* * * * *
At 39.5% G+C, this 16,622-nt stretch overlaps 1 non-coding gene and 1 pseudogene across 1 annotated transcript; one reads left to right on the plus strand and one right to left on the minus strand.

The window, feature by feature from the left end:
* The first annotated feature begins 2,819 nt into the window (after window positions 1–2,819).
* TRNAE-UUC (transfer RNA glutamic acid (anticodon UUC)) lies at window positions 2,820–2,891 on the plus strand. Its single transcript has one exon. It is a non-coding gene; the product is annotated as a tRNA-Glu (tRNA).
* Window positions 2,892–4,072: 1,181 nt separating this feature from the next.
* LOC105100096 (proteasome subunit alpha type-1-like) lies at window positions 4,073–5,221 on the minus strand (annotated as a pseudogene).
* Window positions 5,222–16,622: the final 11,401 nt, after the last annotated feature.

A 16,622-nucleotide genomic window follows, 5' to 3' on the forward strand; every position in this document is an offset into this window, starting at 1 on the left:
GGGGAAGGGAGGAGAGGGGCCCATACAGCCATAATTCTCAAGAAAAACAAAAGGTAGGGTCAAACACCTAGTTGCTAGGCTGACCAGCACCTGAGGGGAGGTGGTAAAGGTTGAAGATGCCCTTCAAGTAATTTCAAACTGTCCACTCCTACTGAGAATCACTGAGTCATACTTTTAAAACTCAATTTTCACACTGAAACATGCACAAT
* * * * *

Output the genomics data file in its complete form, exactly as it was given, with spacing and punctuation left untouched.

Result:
At 39.5% G+C, this 16,622-nt stretch overlaps 1 non-coding gene and 1 pseudogene across 1 annotated transcript; one reads left to right on the plus strand and one right to left on the minus strand.

The window, feature by feature from the left end:
* The first annotated feature begins 2,819 nt into the window (after window positions 1–2,819).
* TRNAE-UUC (transfer RNA glutamic acid (anticodon UUC)) lies at window positions 2,820–2,891 on the plus strand. Its single transcript has one exon. It is a non-coding gene; the product is annotated as a tRNA-Glu (tRNA).
* Window positions 2,892–4,072: 1,181 nt separating this feature from the next.
* LOC105100096 (proteasome subunit alpha type-1-like) lies at window positions 4,073–5,221 on the minus strand (annotated as a pseudogene).
* Window positions 5,222–16,622: the final 11,401 nt, after the last annotated feature.

A 16,622-nucleotide genomic window follows, 5' to 3' on the forward strand; every position in this document is an offset into this window, starting at 1 on the left:
GGGGAAGGGAGGAGAGGGGCCCATACAGCCATAATTCTCAAGAAAAACAAAAGGTAGGGTCAAACACCTAGTTGCTAGGCTGACCAGCACCTGAGGGGAGGTGGTAAAGGTTGAAGATGCCCTTCAAGTAATTTCAAACTGTCCACTCCTACTGAGAATCACTGAGTCATACTTTTAAAACTCAATTTTCACACTGAAACATGCACAAT